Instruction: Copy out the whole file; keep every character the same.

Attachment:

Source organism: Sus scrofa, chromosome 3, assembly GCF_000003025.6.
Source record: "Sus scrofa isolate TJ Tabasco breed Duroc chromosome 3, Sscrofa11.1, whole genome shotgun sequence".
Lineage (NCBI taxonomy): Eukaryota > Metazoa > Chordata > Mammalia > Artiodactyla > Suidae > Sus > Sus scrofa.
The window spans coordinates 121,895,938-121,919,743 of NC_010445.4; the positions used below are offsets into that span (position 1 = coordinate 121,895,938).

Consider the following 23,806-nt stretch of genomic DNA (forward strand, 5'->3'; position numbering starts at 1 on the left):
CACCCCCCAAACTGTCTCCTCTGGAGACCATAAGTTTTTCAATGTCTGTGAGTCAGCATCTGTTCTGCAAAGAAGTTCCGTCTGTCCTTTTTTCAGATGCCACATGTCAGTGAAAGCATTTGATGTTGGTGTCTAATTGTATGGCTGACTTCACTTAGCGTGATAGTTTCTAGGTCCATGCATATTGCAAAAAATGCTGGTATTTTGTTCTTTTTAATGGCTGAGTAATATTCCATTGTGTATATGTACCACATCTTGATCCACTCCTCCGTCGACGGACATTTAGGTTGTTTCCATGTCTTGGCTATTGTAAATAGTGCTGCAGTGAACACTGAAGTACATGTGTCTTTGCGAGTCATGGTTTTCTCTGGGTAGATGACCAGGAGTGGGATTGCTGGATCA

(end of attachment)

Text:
Source organism: Sus scrofa, chromosome 3, assembly GCF_000003025.6.
Source record: "Sus scrofa isolate TJ Tabasco breed Duroc chromosome 3, Sscrofa11.1, whole genome shotgun sequence".
Lineage (NCBI taxonomy): Eukaryota > Metazoa > Chordata > Mammalia > Artiodactyla > Suidae > Sus > Sus scrofa.
The window spans coordinates 121,895,938-121,919,743 of NC_010445.4; the positions used below are offsets into that span (position 1 = coordinate 121,895,938).

Consider the following 23,806-nt stretch of genomic DNA (forward strand, 5'->3'; position numbering starts at 1 on the left):
CACCCCCCAAACTGTCTCCTCTGGAGACCATAAGTTTTTCAATGTCTGTGAGTCAGCATCTGTTCTGCAAAGAAGTTCCGTCTGTCCTTTTTTCAGATGCCACATGTCAGTGAAAGCATTTGATGTTGGTGTCTAATTGTATGGCTGACTTCACTTAGCGTGATAGTTTCTAGGTCCATGCATATTGCAAAAAATGCTGGTATTTTGTTCTTTTTAATGGCTGAGTAATATTCCATTGTGTATATGTACCACATCTTGATCCACTCCTCCGTCGACGGACATTTAGGTTGTTTCCATGTCTTGGCTATTGTAAATAGTGCTGCAGTGAACACTGAAGTACATGTGTCTTTGCGAGTCATGGTTTTCTCTGGGTAGATGACCAGGAGTGGGATTGCTGGATCA